Why midge galls aren't leaf mines

I just put together a blog post explaining this, in case anyone's interested: https://bugtracks.wordpress.com/2022/11/13/can-gall-midges-be-leafminers/

Posted on November 13, 2022 05:54 PM by ceiseman ceiseman


Very informative, thank you! If I may summarize to make sure I understand correctly: The extent of a leaf mine is defined by the activity of the larva feeding between the cuticles, but in midge galls the extent is defined by the response of the plant to the presence of the larva, and does not directly change through the feeding action of the larva. Is that correct?

Posted by dlevitis 4 months ago (Flag)

That's right!

Posted by ceiseman 4 months ago (Flag)

My reading is that these larva never mine the open space they live in, but it forms through a galling action of some sort? That seems like a tough distinction for people to understand. It seems worth including these in a book about leafminers, because people will be using it to learn about insect larva they find living within the walls of a leaf without already knowing it doesn't technically count. Like many gall books include so called 'non-true galls' and use that space to clarify the difference.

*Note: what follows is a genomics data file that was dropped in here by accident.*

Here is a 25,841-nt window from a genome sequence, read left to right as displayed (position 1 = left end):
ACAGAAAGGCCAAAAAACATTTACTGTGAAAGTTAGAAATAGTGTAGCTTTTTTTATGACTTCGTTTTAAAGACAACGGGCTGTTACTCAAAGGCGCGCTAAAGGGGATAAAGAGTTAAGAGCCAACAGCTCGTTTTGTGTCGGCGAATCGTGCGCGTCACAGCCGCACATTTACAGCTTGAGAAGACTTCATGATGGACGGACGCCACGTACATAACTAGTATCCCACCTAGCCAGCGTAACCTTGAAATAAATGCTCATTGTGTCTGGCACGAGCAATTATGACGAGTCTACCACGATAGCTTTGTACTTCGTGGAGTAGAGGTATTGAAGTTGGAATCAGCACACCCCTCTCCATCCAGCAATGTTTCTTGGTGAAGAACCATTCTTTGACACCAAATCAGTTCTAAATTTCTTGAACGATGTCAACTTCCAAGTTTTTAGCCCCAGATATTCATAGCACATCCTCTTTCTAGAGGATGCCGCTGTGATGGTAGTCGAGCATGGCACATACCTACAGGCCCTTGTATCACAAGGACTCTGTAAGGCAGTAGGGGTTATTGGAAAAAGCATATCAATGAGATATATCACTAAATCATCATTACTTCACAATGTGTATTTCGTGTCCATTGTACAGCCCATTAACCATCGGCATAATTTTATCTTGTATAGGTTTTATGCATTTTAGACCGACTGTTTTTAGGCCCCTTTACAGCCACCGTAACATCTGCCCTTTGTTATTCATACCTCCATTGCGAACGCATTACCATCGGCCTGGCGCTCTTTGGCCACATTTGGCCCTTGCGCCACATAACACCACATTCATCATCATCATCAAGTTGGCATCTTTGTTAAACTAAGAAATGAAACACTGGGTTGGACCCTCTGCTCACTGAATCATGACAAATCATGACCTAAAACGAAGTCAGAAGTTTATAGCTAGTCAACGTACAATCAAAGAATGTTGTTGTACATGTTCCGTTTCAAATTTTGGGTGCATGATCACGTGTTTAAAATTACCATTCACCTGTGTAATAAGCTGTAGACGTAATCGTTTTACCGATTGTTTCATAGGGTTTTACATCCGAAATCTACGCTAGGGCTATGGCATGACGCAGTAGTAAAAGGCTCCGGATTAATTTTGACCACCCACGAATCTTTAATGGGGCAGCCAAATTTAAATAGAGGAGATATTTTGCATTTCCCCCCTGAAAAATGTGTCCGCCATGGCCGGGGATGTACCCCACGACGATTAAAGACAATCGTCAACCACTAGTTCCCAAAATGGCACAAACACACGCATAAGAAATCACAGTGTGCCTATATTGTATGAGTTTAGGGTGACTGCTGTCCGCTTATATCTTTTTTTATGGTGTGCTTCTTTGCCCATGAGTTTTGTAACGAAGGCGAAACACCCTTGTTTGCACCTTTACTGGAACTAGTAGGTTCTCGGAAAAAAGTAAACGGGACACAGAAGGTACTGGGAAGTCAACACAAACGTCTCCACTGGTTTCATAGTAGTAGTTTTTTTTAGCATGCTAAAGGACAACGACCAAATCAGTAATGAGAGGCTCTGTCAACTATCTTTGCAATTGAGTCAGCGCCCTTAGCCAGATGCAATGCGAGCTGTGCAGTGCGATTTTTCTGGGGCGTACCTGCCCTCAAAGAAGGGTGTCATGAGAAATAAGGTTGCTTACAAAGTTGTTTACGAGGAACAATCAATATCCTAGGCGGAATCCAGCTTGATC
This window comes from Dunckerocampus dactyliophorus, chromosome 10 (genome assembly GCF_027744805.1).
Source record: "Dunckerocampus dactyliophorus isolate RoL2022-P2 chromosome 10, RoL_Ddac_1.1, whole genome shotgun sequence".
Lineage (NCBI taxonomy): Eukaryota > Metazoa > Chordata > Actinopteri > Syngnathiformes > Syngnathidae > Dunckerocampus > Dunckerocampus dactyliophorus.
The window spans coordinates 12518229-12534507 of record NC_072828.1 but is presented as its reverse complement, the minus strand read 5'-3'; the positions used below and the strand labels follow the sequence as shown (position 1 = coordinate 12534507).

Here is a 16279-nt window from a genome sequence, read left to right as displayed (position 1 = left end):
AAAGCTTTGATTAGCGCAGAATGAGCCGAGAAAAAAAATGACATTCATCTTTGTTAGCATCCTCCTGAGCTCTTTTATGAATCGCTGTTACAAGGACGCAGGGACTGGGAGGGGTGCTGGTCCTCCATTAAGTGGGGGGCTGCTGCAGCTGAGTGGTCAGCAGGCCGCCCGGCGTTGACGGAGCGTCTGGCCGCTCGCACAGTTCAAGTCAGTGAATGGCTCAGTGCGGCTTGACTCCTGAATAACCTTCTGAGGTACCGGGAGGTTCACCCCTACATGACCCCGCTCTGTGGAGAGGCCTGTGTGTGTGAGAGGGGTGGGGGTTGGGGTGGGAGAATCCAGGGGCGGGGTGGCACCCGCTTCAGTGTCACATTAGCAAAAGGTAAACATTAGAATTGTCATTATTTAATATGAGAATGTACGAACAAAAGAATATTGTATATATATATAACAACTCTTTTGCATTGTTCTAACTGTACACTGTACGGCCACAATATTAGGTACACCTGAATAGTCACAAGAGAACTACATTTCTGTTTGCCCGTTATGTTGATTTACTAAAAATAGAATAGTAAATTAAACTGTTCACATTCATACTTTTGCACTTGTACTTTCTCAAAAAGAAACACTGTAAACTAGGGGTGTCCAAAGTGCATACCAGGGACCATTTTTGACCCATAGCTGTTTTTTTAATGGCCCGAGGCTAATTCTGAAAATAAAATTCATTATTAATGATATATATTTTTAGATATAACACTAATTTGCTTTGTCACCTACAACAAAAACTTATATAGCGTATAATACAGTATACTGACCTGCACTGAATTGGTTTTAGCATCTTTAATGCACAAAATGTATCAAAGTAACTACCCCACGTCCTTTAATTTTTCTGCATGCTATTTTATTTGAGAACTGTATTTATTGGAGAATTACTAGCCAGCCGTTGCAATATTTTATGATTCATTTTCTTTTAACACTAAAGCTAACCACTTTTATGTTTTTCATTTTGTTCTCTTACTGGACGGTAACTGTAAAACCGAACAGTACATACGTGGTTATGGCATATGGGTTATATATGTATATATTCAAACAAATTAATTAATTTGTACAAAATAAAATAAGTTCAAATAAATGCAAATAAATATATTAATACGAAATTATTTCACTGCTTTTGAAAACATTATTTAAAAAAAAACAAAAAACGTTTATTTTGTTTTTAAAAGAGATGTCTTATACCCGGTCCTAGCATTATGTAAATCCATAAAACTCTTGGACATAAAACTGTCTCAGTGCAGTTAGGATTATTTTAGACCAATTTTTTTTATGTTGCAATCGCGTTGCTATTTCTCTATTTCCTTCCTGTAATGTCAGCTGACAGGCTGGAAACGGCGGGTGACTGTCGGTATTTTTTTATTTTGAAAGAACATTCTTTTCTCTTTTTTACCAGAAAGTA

Posted by brnhn 4 months ago (Flag)

Thank you for sharing the article! Didn't previously understand the distinction vs. window mining. (A simpler term than what springs to my mind: leaf strip mining.)
I also read the Green Islands post, to better understand this one. Looks like folks could start duplicating observations of green islands to ID as the virus...

Posted by whateverwatcher 4 months ago (Flag)

Yes, @brnhn, in my leaf mine keys I do try to mention mine-like things that can be confused with mines on particular hosts. But I'd like to discourage people from adding observations to the leafminer project if they know they are galls (which has been happening some, though not as commonly as things like window-feeding and leaftying).

Posted by ceiseman 4 months ago (Flag)

@whateverwatcher The causer of the green islands has been determined to be Wolbachia bacteria in some cases, but there is definitely lots more to be learned there.

Posted by ceiseman 4 months ago (Flag)

Great stuff, thank you.
Congrats on ferreting out the arrival of the invasive zig zag sawfly incidentally.

Posted by raycama 4 months ago (Flag)

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